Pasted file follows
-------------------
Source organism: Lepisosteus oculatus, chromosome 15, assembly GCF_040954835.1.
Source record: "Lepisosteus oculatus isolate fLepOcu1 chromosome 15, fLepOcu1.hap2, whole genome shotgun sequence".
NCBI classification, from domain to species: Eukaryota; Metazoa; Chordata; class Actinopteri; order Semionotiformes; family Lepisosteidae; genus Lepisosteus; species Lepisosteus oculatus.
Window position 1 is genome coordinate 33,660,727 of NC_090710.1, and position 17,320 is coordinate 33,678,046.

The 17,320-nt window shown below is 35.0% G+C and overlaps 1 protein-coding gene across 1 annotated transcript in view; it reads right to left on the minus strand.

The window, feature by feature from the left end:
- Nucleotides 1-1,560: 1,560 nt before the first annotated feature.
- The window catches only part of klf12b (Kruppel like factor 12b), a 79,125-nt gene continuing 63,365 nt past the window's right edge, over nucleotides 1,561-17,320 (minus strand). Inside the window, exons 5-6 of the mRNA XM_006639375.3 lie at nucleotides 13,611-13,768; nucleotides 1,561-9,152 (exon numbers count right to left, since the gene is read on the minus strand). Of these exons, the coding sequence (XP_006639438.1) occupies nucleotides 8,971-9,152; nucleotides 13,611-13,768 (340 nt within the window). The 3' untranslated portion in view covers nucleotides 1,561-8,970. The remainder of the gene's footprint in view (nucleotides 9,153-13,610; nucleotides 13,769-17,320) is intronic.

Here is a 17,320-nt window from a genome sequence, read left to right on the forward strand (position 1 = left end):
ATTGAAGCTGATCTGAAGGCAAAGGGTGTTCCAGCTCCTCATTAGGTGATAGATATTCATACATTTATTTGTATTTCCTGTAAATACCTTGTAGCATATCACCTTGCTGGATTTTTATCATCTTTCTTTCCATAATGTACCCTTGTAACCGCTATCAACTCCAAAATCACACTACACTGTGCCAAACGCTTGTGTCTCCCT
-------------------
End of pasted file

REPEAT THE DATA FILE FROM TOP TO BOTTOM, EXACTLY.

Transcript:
Source organism: Lepisosteus oculatus, chromosome 15, assembly GCF_040954835.1.
Source record: "Lepisosteus oculatus isolate fLepOcu1 chromosome 15, fLepOcu1.hap2, whole genome shotgun sequence".
NCBI classification, from domain to species: Eukaryota; Metazoa; Chordata; class Actinopteri; order Semionotiformes; family Lepisosteidae; genus Lepisosteus; species Lepisosteus oculatus.
Window position 1 is genome coordinate 33,660,727 of NC_090710.1, and position 17,320 is coordinate 33,678,046.

The 17,320-nt window shown below is 35.0% G+C and overlaps 1 protein-coding gene across 1 annotated transcript in view; it reads right to left on the minus strand.

The window, feature by feature from the left end:
- Nucleotides 1-1,560: 1,560 nt before the first annotated feature.
- The window catches only part of klf12b (Kruppel like factor 12b), a 79,125-nt gene continuing 63,365 nt past the window's right edge, over nucleotides 1,561-17,320 (minus strand). Inside the window, exons 5-6 of the mRNA XM_006639375.3 lie at nucleotides 13,611-13,768; nucleotides 1,561-9,152 (exon numbers count right to left, since the gene is read on the minus strand). Of these exons, the coding sequence (XP_006639438.1) occupies nucleotides 8,971-9,152; nucleotides 13,611-13,768 (340 nt within the window). The 3' untranslated portion in view covers nucleotides 1,561-8,970. The remainder of the gene's footprint in view (nucleotides 9,153-13,610; nucleotides 13,769-17,320) is intronic.

Here is a 17,320-nt window from a genome sequence, read left to right on the forward strand (position 1 = left end):
ATTGAAGCTGATCTGAAGGCAAAGGGTGTTCCAGCTCCTCATTAGGTGATAGATATTCATACATTTATTTGTATTTCCTGTAAATACCTTGTAGCATATCACCTTGCTGGATTTTTATCATCTTTCTTTCCATAATGTACCCTTGTAACCGCTATCAACTCCAAAATCACACTACACTGTGCCAAACGCTTGTGTCTCCCT